Glencairn Museum News | Number 8, 2012
Located in Glencairn’s Medieval Gallery, this exquisite marble capital shows the sacrifices of Cain and Abel, the sons of Adam and Eve. According to the story (Genesis 4:2-5), Abel was a shepherd and Cain raised crops. The brothers each pledged a portion of their produce to God, though only Abel’s was accepted. This choice incited Cain’s anger and jealousy, and he murdered his brother.
The capital’s central face depicts a tense moment: whose sacrifice will be chosen? The brothers tip their faces upward to Heaven in expectation. At left, Abel presents a lamb, nestled in a cloth. At right, Cain lifts a sheaf of wheat heavenwards, his hands carefully draped. The brothers’ covered hands signal the sanctity of their gifts, intended for God. The placement of the upraised sheaf at the center of the composition suggests the sculptor has captured Cain at the instant he offers his gift, and most medieval viewers would have known already that this was not the favored sacrifice.
The Bible does not describe how God expressed his preference for Abel’s sacrifice, though tradition states that a sign of fire was sent. However, this detail was open to interpretation by medieval artists, and in other examples God is shown pointing directly to Abel from Heaven. In the Glencairn example, the sculptor chose to indicate God’s acceptance of Abel’s sacrifice through the intervention of an angel. On the left-hand face of the capital, the angel swoops down, and his ruffled garment indicates his haste to arrive on the scene. The angel soars over Abel’s faithful herding dog, panting as it watches over the pasture, as well as three sheep from his flock, which are carefully stacked on top of each other to create the illusion of depth. Oblivious to this peaceful scene, the angel approaches Abel, a tiny cross in his right hand. He touches Abel’s shoulder, quietly acknowledging God’s preference for his gift. The angel’s bare-handed touch contrasts with the brothers’ fully-covered hands, and this direct physical contact is a particularly poignant indicator that Abel was chosen by God.
Since Abel’s flock is shown behind him, the viewer might expect to find fields of wheat behind Cain on the right-hand side of the capital. Instead, a ferocious beast with the head of a lion, the wings of a raptor and the coiled tail of a serpent crouches, its body contorted to fit into the space. The monster appears to emerge from three tiers of clouds at the upper right-hand corner, as if sent from above. Out of its terrifying mouth darts a long tongue—actually a snake!—that stings the back of Cain’s head, decisively rejecting his sacrifice.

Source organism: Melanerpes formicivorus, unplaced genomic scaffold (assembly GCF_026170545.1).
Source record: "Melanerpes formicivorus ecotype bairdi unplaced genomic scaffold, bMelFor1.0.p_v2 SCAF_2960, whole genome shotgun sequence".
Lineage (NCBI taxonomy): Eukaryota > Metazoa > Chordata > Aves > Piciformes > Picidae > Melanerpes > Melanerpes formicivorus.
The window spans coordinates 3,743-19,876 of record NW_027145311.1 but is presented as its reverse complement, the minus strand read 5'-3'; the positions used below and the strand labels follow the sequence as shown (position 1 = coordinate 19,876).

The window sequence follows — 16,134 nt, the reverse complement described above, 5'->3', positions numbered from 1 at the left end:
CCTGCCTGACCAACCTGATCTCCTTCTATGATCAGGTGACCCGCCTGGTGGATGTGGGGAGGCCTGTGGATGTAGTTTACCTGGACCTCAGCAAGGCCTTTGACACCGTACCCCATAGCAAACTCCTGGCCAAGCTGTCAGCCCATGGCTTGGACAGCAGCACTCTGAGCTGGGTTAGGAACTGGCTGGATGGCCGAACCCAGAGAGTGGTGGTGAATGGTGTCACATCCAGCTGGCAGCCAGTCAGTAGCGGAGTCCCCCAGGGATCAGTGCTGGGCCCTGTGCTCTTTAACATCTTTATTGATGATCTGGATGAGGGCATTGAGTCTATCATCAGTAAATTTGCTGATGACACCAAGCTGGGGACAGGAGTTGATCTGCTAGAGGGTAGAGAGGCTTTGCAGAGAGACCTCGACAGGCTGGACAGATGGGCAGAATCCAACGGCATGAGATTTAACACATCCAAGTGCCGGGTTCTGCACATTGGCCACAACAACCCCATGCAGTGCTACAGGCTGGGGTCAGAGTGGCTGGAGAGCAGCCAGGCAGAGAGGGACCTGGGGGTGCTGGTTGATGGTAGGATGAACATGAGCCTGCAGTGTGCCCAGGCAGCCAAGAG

The sculptor has skillfully condensed many elements of the story into the narrow space of the capital, alluding to future events as well as fleshing out other ideas related to the story. For example, the beast creeping up behind Cain foreshadows his murder of Abel by giving monstrous form to his sin. On the other side, the depiction of Abel’s flock reminds the viewer that he was a shepherd. Medieval Christians often compared Abel to Jesus, the shepherd of the Christian faithful. In addition, the cross in the angel’s hand alludes to Jesus’ crucifixion, similar to Abel’s wrongful death.
The capital’s place of origin is not known, though its carving on three sides indicates that it topped a half column that served to shore up a wall or pier. Its excellent condition suggests it was inside a church, protected from the elements, where it would have perched high above the congregation.
The Cain and Abel capital was researched this summer by Dr. Julia Perratore, Glencairn’s Curatorial Fellow from the University of Pennsylvania. According to Dr. Perratore: “What impresses me about this capital is how it so succinctly characterizes each brother and so efficiently condenses several moments from the story into a restricted space. Examining it is a highly rewarding experience—like opening a package full of items and slowly pulling out the contents to examine them. Though the mysteries of medieval art often reveal themselves slowly to modern viewers, they are worth taking the time to discover!”
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